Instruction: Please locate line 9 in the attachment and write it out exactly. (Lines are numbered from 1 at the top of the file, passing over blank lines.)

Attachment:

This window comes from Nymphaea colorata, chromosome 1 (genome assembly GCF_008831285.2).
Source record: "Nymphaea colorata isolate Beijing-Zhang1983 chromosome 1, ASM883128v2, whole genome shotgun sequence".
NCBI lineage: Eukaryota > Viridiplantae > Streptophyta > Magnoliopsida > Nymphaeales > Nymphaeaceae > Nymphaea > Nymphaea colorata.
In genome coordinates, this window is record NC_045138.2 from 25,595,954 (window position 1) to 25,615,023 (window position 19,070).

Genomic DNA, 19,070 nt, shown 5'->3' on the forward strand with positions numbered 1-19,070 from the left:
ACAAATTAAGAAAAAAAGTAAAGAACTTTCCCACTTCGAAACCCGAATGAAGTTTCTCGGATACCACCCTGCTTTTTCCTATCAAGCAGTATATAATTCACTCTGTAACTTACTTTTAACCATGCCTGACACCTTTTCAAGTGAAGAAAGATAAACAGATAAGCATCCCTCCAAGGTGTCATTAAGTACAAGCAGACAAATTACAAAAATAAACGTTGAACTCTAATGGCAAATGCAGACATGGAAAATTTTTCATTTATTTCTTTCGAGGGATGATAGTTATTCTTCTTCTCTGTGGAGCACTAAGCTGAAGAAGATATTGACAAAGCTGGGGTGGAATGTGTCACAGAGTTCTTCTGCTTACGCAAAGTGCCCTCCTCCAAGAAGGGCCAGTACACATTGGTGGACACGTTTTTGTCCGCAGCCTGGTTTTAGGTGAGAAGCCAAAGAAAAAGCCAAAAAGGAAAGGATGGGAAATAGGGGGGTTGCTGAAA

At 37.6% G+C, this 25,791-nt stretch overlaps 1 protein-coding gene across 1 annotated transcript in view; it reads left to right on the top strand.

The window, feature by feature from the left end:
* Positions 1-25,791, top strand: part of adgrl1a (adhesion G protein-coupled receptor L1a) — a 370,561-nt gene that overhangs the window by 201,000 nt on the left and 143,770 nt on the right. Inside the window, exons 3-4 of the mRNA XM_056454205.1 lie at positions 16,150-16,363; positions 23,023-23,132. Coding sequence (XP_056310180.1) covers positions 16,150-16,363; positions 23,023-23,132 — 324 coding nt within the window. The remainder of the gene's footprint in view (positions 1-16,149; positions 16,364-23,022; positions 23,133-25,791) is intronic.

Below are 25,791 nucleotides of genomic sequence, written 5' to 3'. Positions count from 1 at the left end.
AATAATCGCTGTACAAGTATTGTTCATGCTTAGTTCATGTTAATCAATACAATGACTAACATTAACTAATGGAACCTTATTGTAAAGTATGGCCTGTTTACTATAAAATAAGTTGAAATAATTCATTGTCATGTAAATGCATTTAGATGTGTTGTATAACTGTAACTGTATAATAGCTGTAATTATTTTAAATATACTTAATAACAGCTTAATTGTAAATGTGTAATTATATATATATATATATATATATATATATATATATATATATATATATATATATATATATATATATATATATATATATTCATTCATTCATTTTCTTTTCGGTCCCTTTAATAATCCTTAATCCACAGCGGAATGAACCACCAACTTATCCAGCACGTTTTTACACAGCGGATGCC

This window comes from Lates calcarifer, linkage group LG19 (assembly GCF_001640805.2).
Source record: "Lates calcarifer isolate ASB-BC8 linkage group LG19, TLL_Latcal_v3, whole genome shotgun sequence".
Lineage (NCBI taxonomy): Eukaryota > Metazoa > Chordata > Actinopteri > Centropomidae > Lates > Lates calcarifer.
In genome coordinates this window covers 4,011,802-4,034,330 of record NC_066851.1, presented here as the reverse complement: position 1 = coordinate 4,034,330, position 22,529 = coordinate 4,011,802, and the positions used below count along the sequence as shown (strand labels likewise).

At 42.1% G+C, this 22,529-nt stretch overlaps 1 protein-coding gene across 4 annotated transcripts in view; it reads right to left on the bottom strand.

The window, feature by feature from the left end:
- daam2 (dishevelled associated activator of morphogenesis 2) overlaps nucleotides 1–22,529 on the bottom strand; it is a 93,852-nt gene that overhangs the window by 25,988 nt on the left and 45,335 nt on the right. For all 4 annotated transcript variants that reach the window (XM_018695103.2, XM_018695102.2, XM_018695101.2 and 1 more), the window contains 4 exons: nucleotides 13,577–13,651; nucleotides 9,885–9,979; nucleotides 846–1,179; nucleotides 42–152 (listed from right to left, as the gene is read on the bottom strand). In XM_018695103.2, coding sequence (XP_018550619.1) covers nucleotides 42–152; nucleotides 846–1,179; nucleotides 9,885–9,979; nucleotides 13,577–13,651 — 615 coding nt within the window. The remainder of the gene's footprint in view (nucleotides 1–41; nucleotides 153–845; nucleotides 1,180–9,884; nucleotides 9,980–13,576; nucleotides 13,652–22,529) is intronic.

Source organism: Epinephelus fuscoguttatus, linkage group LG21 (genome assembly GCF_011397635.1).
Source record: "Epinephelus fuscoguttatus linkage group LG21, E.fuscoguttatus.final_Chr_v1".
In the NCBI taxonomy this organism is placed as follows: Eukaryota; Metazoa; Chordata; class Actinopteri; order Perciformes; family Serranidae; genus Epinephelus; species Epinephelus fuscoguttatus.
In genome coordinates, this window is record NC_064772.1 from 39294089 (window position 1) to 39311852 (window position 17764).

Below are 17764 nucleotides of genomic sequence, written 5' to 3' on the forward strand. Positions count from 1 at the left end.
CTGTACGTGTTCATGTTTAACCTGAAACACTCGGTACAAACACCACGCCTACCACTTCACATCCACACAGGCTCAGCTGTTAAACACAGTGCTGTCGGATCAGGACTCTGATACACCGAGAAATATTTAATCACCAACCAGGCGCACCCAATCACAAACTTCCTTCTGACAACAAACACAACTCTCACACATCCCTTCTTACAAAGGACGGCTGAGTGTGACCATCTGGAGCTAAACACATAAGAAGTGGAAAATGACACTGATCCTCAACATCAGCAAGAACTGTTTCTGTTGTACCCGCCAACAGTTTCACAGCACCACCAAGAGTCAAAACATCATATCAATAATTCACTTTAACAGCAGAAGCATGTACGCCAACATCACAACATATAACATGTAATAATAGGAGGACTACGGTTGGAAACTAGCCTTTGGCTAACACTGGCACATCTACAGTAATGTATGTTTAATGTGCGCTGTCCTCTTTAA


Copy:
* Positions 1-25,791, top strand: part of adgrl1a (adhesion G protein-coupled receptor L1a) — a 370,561-nt gene that overhangs the window by 201,000 nt on the left and 143,770 nt on the right. Inside the window, exons 3-4 of the mRNA XM_056454205.1 lie at positions 16,150-16,363; positions 23,023-23,132. Coding sequence (XP_056310180.1) covers positions 16,150-16,363; positions 23,023-23,132 — 324 coding nt within the window. The remainder of the gene's footprint in view (positions 1-16,149; positions 16,364-23,022; positions 23,133-25,791) is intronic.